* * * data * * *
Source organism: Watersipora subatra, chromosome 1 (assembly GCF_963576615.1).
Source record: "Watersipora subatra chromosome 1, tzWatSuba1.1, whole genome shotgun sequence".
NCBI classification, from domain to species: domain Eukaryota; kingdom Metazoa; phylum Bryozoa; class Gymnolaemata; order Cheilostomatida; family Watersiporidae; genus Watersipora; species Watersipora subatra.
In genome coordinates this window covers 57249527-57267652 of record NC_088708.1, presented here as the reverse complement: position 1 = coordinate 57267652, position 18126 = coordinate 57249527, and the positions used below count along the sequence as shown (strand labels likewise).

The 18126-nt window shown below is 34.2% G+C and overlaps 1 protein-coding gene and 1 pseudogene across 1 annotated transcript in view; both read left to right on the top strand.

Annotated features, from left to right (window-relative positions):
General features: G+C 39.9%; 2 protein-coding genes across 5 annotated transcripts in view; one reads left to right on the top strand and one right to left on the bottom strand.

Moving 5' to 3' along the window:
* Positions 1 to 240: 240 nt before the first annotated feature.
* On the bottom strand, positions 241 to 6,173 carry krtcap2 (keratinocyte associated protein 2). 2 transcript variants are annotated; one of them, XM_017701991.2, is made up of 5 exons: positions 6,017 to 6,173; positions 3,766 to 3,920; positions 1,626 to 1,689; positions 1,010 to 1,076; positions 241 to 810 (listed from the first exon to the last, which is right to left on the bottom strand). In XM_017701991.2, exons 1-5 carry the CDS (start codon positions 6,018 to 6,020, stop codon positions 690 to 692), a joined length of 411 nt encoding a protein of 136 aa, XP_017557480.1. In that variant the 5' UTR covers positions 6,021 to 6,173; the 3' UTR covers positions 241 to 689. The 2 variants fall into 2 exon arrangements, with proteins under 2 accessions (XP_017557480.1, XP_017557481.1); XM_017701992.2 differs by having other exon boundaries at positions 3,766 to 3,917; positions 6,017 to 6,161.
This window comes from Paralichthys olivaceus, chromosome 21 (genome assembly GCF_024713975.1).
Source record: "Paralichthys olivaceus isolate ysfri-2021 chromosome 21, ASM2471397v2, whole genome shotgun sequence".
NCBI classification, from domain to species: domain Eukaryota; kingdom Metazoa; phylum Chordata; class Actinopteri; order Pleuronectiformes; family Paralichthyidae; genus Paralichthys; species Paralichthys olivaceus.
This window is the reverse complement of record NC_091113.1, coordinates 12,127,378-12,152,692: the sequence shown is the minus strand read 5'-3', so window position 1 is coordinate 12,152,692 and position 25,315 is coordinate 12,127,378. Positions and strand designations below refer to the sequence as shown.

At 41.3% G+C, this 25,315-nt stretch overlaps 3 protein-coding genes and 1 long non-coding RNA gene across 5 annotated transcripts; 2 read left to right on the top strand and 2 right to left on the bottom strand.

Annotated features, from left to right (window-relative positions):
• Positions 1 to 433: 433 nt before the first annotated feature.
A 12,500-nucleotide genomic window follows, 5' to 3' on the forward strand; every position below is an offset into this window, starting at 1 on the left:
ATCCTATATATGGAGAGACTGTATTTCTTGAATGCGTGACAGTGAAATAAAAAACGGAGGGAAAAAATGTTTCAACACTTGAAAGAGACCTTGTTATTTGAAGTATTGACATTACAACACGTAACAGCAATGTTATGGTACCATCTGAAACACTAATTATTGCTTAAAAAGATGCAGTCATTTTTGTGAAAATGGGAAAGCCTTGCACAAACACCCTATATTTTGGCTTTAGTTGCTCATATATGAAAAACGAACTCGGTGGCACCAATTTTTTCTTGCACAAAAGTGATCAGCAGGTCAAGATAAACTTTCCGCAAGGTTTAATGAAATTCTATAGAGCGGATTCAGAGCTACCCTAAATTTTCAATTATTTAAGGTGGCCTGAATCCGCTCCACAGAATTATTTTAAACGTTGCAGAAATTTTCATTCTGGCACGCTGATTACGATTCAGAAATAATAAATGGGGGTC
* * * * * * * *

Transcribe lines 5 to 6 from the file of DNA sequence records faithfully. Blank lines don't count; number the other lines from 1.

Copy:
The 18126-nt window shown below is 34.2% G+C and overlaps 1 protein-coding gene and 1 pseudogene across 1 annotated transcript in view; both read left to right on the top strand.

Annotated features, from left to right (window-relative positions):